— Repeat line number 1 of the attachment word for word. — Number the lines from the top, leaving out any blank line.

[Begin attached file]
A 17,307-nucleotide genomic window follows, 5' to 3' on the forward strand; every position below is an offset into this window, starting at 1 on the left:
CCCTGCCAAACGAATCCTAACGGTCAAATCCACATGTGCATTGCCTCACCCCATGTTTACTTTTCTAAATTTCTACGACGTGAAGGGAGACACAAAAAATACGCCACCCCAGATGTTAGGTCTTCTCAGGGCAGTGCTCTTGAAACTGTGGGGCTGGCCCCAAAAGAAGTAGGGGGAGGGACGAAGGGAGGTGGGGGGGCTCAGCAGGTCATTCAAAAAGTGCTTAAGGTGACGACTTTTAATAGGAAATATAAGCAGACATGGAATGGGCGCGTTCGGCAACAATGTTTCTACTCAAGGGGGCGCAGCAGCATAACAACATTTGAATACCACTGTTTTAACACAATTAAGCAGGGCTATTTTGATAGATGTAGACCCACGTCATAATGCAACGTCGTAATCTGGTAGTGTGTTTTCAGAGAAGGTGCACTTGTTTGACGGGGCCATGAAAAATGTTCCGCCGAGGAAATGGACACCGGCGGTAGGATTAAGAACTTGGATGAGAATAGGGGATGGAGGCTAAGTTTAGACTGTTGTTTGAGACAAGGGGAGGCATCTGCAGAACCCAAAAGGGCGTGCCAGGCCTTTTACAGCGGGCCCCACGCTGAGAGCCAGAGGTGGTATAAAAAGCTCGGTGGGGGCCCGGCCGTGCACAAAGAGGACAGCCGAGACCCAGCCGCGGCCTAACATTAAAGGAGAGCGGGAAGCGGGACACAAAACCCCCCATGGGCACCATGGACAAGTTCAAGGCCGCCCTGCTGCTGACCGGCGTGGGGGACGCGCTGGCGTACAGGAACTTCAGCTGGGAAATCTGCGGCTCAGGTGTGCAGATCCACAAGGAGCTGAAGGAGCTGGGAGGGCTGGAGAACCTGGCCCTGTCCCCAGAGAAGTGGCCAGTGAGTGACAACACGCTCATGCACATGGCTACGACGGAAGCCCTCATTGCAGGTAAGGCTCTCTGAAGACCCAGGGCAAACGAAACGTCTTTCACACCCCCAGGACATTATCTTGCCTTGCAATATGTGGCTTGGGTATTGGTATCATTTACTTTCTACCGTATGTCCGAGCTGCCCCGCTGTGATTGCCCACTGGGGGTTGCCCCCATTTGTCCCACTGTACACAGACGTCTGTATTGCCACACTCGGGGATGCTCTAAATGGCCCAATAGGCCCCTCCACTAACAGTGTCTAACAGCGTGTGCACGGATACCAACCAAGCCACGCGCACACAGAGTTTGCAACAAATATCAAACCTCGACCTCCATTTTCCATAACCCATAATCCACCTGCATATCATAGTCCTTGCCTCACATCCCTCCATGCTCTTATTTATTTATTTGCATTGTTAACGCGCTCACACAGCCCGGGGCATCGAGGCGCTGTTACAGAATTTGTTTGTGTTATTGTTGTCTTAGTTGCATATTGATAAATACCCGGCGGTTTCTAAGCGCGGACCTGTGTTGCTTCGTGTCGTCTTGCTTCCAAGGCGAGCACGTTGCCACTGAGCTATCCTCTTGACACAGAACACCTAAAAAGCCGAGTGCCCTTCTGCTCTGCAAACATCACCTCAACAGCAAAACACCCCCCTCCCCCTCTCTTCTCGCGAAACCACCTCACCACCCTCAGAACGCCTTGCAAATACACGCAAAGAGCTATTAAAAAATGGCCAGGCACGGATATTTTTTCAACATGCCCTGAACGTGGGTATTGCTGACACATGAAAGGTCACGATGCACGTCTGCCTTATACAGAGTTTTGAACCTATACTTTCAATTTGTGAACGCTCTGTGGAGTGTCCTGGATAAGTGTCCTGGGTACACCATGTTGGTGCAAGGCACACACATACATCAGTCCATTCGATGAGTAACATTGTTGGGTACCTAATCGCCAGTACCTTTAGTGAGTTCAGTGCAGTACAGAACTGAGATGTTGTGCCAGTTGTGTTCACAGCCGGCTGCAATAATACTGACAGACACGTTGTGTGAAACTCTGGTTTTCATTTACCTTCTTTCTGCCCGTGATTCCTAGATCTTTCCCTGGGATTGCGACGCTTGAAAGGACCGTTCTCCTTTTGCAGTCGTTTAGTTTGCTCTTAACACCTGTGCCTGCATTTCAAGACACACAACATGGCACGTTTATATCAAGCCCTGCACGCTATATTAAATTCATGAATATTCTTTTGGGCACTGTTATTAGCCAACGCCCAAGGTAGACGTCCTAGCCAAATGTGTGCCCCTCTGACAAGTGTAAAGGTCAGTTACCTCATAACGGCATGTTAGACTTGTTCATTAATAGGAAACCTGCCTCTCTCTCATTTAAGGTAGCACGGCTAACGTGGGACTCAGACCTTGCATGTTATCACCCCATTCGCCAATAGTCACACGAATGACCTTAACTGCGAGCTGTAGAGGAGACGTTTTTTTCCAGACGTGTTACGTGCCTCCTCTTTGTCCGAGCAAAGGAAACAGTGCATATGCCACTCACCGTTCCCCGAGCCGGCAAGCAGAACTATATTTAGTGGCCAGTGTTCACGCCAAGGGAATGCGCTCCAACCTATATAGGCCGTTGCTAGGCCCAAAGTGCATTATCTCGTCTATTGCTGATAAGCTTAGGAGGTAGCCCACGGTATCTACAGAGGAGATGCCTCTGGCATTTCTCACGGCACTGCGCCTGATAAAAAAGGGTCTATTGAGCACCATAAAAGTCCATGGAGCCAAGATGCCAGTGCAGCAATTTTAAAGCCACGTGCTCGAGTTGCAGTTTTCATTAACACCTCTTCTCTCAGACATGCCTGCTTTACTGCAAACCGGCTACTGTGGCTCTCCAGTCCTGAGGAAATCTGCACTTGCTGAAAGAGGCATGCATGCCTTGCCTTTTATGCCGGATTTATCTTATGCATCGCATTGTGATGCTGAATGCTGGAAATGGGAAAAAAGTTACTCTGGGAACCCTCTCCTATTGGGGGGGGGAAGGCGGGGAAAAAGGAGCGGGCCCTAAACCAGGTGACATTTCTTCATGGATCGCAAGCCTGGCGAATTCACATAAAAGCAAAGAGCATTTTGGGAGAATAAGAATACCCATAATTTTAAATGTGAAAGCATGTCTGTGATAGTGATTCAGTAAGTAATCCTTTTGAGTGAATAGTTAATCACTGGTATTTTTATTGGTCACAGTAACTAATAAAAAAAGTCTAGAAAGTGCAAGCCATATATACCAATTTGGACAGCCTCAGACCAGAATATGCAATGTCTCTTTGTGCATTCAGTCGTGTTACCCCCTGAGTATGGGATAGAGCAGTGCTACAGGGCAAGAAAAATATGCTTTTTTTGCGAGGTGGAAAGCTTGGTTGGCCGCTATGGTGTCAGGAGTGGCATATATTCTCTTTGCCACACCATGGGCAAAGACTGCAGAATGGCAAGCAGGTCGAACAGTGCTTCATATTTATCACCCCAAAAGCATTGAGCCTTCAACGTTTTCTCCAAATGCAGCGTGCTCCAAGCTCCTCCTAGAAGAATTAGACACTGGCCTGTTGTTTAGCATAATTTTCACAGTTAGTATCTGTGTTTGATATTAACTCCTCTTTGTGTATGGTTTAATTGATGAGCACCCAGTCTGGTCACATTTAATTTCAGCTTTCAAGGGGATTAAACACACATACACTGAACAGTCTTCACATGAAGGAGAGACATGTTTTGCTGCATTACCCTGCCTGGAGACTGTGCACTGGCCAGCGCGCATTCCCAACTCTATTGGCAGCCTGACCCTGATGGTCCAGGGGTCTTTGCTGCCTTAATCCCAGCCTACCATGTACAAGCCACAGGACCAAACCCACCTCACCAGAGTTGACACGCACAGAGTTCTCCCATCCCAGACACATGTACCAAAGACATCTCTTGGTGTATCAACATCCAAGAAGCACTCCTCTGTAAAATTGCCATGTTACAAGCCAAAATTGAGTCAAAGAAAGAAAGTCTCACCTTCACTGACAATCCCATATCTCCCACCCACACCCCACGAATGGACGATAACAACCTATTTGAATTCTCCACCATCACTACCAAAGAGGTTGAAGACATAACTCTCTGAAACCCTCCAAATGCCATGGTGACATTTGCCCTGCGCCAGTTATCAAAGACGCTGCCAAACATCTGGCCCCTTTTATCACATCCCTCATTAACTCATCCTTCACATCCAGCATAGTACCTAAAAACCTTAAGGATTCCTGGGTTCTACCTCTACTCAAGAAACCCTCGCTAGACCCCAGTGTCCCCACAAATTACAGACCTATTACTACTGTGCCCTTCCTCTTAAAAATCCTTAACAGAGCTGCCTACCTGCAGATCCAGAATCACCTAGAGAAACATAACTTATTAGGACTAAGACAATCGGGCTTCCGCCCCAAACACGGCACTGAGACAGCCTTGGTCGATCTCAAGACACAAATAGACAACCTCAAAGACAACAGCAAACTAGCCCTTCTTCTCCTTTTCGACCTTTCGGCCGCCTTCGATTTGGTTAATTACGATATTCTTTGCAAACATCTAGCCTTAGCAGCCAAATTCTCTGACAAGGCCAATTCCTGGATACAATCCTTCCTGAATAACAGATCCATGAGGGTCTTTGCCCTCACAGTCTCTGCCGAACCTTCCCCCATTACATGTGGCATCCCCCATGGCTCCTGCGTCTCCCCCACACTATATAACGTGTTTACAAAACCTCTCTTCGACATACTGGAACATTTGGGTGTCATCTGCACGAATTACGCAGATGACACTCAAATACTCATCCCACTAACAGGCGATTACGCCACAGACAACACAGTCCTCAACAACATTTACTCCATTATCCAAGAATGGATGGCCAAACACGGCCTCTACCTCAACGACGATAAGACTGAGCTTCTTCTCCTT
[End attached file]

A 17,307-nucleotide genomic window follows, 5' to 3' on the forward strand; every position below is an offset into this window, starting at 1 on the left: